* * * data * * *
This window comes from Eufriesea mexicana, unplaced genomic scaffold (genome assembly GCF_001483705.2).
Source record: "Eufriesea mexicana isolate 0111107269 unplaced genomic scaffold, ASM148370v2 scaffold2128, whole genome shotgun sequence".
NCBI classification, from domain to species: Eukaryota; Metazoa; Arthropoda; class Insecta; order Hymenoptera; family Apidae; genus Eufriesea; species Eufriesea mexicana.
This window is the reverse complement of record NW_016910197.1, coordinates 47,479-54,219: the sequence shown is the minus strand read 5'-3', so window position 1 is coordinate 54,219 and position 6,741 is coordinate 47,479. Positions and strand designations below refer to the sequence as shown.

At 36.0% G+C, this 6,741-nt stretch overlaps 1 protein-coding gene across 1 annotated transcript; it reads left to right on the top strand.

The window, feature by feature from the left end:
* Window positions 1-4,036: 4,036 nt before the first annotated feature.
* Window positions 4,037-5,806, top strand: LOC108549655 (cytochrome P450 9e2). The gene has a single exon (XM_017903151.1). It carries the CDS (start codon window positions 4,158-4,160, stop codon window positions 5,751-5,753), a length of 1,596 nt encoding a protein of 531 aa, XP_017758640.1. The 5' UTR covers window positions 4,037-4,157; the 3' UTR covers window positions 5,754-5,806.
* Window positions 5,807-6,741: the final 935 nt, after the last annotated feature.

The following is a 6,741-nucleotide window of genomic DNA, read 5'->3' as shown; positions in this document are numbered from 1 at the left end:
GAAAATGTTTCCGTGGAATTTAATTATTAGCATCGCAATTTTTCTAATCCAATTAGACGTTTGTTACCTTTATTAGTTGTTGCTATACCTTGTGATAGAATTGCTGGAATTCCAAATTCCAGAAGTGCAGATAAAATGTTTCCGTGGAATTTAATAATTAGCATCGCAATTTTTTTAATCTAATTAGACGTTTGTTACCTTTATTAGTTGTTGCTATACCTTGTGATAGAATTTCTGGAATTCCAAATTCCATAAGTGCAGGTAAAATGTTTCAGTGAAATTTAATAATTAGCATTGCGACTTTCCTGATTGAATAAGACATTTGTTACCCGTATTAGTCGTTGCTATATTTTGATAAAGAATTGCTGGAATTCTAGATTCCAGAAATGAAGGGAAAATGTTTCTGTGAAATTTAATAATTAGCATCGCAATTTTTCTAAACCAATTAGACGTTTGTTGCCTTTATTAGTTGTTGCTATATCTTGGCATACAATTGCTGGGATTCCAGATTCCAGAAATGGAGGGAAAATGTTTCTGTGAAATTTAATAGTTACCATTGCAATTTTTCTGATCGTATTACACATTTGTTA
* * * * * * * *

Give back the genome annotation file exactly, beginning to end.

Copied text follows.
This window comes from Eufriesea mexicana, unplaced genomic scaffold (genome assembly GCF_001483705.2).
Source record: "Eufriesea mexicana isolate 0111107269 unplaced genomic scaffold, ASM148370v2 scaffold2128, whole genome shotgun sequence".
NCBI classification, from domain to species: Eukaryota; Metazoa; Arthropoda; class Insecta; order Hymenoptera; family Apidae; genus Eufriesea; species Eufriesea mexicana.
This window is the reverse complement of record NW_016910197.1, coordinates 47,479-54,219: the sequence shown is the minus strand read 5'-3', so window position 1 is coordinate 54,219 and position 6,741 is coordinate 47,479. Positions and strand designations below refer to the sequence as shown.

At 36.0% G+C, this 6,741-nt stretch overlaps 1 protein-coding gene across 1 annotated transcript; it reads left to right on the top strand.

The window, feature by feature from the left end:
* Window positions 1-4,036: 4,036 nt before the first annotated feature.
* Window positions 4,037-5,806, top strand: LOC108549655 (cytochrome P450 9e2). The gene has a single exon (XM_017903151.1). It carries the CDS (start codon window positions 4,158-4,160, stop codon window positions 5,751-5,753), a length of 1,596 nt encoding a protein of 531 aa, XP_017758640.1. The 5' UTR covers window positions 4,037-4,157; the 3' UTR covers window positions 5,754-5,806.
* Window positions 5,807-6,741: the final 935 nt, after the last annotated feature.

The following is a 6,741-nucleotide window of genomic DNA, read 5'->3' as shown; positions in this document are numbered from 1 at the left end:
GAAAATGTTTCCGTGGAATTTAATTATTAGCATCGCAATTTTTCTAATCCAATTAGACGTTTGTTACCTTTATTAGTTGTTGCTATACCTTGTGATAGAATTGCTGGAATTCCAAATTCCAGAAGTGCAGATAAAATGTTTCCGTGGAATTTAATAATTAGCATCGCAATTTTTTTAATCTAATTAGACGTTTGTTACCTTTATTAGTTGTTGCTATACCTTGTGATAGAATTTCTGGAATTCCAAATTCCATAAGTGCAGGTAAAATGTTTCAGTGAAATTTAATAATTAGCATTGCGACTTTCCTGATTGAATAAGACATTTGTTACCCGTATTAGTCGTTGCTATATTTTGATAAAGAATTGCTGGAATTCTAGATTCCAGAAATGAAGGGAAAATGTTTCTGTGAAATTTAATAATTAGCATCGCAATTTTTCTAAACCAATTAGACGTTTGTTGCCTTTATTAGTTGTTGCTATATCTTGGCATACAATTGCTGGGATTCCAGATTCCAGAAATGGAGGGAAAATGTTTCTGTGAAATTTAATAGTTACCATTGCAATTTTTCTGATCGTATTACACATTTGTTA